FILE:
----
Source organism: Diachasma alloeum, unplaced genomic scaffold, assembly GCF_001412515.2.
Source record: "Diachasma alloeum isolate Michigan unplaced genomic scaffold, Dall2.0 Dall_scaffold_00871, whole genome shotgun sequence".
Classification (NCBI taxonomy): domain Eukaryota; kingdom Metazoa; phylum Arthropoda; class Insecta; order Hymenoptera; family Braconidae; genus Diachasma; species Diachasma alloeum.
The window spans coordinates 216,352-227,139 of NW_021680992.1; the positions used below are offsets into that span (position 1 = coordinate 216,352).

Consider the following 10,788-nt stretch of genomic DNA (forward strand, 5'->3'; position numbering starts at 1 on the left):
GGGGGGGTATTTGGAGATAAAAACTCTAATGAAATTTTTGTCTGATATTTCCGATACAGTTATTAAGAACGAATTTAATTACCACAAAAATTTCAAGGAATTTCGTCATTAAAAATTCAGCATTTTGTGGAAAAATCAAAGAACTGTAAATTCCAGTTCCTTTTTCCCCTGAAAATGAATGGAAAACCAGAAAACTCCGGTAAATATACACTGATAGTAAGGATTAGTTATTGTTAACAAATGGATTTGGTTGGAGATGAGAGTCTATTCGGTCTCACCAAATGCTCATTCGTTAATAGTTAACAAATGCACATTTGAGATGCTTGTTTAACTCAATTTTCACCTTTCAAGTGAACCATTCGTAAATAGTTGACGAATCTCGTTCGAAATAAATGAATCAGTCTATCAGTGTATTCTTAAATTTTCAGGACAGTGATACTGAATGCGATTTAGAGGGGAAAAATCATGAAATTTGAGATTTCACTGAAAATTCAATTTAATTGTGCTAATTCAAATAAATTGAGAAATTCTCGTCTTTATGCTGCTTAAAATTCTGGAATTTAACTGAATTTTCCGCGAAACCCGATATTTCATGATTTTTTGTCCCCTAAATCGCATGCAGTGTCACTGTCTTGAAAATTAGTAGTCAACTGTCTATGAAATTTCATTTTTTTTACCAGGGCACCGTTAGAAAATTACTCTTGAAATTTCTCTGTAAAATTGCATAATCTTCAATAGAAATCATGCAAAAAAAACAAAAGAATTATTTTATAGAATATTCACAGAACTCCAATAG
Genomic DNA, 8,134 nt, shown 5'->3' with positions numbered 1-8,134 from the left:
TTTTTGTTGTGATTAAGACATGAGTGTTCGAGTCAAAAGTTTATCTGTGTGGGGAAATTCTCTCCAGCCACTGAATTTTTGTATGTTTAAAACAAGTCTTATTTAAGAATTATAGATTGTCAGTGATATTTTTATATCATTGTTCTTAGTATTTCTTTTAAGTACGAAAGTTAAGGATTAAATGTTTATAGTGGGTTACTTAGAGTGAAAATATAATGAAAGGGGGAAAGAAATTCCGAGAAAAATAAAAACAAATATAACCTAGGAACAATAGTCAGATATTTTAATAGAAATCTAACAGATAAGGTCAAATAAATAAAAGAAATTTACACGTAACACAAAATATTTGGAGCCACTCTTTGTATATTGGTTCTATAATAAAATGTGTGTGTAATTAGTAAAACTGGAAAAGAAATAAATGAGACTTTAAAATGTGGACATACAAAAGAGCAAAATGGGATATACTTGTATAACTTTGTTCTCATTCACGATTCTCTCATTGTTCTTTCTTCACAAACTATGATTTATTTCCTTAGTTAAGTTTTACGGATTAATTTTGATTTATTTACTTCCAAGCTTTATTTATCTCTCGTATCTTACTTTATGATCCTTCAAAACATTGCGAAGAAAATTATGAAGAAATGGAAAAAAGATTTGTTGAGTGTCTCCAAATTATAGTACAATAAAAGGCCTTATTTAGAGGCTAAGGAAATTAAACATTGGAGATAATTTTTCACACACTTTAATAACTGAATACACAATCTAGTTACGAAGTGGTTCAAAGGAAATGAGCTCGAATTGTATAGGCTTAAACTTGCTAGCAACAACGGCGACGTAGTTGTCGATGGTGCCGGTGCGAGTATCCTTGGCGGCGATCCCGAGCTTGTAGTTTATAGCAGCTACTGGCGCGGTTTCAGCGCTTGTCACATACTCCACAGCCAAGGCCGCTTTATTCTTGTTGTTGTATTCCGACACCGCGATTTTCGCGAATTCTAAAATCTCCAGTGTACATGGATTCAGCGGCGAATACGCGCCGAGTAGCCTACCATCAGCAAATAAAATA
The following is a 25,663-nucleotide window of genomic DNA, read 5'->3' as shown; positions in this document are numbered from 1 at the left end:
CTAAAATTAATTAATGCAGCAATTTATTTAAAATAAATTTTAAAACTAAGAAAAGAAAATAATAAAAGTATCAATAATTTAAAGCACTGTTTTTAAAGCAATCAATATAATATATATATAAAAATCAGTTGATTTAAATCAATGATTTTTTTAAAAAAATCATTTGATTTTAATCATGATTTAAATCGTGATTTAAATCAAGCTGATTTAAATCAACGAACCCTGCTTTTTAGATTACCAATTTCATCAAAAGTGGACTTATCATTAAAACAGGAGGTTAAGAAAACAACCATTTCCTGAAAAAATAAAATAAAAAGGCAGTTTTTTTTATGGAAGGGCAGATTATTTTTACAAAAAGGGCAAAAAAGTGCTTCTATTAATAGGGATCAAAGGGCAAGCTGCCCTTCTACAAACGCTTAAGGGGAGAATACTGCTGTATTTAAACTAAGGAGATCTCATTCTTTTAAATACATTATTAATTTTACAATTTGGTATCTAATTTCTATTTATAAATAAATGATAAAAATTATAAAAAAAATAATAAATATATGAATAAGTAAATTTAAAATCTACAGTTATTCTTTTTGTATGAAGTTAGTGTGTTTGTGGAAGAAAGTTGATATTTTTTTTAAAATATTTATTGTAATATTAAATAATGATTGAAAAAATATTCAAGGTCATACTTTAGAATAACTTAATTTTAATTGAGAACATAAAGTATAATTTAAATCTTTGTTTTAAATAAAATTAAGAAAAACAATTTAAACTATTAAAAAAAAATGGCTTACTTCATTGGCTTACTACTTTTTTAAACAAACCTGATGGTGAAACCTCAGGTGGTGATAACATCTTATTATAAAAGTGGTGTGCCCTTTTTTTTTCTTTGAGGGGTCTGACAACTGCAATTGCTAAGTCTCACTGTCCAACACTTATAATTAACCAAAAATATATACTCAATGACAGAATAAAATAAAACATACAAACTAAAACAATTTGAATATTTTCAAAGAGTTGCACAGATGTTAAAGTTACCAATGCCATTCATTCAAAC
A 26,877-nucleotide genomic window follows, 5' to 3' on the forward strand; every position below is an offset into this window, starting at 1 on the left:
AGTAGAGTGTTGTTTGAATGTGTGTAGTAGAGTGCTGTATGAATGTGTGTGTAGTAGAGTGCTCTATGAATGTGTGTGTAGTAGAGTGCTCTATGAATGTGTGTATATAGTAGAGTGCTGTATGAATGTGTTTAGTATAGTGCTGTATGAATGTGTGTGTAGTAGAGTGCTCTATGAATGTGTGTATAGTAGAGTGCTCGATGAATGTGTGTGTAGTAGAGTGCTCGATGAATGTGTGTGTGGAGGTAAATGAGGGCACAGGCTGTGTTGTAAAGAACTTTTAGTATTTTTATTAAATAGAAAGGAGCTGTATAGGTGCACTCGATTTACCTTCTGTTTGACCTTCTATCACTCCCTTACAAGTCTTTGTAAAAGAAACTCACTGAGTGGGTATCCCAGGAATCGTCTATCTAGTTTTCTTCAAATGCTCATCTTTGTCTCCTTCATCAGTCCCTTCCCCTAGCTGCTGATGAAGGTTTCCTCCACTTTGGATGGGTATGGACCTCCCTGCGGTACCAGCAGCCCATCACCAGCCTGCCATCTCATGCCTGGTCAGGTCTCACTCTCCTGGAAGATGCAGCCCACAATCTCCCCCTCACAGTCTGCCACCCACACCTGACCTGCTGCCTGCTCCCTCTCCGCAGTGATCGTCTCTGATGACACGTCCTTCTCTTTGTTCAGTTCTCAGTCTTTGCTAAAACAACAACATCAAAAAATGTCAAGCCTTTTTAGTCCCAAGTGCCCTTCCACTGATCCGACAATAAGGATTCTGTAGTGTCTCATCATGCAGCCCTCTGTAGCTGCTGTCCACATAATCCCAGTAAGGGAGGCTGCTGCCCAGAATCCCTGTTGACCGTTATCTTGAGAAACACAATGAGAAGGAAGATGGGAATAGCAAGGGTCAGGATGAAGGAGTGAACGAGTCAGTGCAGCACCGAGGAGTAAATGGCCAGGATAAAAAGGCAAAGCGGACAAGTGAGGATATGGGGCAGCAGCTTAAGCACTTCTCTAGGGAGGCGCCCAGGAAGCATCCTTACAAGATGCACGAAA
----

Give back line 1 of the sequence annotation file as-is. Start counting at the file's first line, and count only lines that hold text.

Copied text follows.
Source organism: Diachasma alloeum, unplaced genomic scaffold, assembly GCF_001412515.2.